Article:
2020 journal article

Is the Grass Greener? On the Strategic Implications of Moving Along the Value Chain for IT Service Providers

INFORMATION SYSTEMS RESEARCH, 31(1), 148–175.

By: A. Gopal*, S. Karmegam*, B. Koka* & W. Rand n

co-author countries: United States of America 🇺🇸
author keywords: IT services; service providers; agent-based models; strategic orientation; resources; competitive analysis; value chain analysis
Source: Web Of Science
Added: April 27, 2020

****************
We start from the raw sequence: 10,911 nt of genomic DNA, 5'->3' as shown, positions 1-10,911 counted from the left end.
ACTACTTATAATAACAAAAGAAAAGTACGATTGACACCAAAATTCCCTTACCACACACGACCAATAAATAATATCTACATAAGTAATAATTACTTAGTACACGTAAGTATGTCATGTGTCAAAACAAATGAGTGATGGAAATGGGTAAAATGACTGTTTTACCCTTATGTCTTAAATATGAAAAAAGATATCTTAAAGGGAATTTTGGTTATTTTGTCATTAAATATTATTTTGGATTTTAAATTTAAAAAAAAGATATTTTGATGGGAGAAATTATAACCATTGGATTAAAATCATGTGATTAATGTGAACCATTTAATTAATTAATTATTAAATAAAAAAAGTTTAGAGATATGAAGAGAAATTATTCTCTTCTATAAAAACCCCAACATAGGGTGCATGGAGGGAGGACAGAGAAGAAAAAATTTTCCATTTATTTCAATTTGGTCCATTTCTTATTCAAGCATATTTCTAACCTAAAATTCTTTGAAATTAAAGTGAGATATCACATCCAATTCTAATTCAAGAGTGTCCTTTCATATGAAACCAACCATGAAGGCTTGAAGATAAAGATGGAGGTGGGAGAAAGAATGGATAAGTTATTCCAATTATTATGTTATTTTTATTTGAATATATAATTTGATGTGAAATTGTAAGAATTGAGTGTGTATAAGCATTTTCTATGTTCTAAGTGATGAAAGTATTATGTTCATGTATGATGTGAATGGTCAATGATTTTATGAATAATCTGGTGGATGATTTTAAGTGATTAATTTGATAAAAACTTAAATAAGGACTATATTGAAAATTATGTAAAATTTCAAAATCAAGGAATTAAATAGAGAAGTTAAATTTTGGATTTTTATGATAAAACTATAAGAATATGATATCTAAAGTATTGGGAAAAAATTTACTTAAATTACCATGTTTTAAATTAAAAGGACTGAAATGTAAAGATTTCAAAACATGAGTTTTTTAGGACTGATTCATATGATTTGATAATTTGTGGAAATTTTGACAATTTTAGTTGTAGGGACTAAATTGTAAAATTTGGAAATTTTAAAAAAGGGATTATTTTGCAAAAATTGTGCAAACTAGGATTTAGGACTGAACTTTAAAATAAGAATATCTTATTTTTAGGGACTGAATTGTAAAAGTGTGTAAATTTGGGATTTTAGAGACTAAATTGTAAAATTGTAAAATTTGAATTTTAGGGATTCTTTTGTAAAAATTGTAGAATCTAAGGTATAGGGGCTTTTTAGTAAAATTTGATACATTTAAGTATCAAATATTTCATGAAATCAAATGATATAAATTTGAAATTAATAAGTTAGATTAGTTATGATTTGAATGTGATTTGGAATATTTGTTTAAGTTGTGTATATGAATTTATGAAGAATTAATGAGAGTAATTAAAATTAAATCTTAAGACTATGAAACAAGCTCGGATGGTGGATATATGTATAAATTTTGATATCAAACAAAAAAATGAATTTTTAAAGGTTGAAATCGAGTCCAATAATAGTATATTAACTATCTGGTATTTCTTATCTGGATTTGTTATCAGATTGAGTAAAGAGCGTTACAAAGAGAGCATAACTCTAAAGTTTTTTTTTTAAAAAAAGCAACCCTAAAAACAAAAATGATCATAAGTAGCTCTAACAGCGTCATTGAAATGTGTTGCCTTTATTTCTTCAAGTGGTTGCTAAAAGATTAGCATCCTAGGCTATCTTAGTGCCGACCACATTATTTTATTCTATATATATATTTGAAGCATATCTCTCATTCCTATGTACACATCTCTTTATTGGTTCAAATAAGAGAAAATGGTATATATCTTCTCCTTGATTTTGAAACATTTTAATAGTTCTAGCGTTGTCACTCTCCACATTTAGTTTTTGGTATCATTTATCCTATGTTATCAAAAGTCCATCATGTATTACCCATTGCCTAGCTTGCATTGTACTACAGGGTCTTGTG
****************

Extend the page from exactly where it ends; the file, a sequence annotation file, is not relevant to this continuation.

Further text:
Information technology (IT) service providers that offer both customized and routinized IT services (help-desk services, software services, business process outsourcing, consulting services) are often advised to consider moving up or down the value chain. Such advice is couched in language that emphasizes the revenue possibilities that exist higher up the value chain (moving from software outsourcing to packaged software, for instance) or volume that exists lower down in the value chain. However, the reality for firms that have attempted such moves is more ambiguous—many highly successful service providers have tried to move out of their niche and failed. Why? We address this question of why service providers may fail when they move up or down the value chain using agent-based modeling. We create a set of representative IT service firms, endow them with different types of resources and capabilities, and model the profitability implications of moves up and down the value chain in the presence of competitors. We run a series of simulations using these representative firms to see when such moves along the value chain are likely to be successful and when they are not. We find that firms moving up the value chain are successful only when such moves are accompanied by significant resource changes. In contrast, firms moving down the value chain are likely to be successful only if such moves are accompanied by learning capability arising out of higher absorptive capacity. Not surprisingly, we find that moves along with the value chain without significant investments in resources and capabilities, for the most part, end in failure.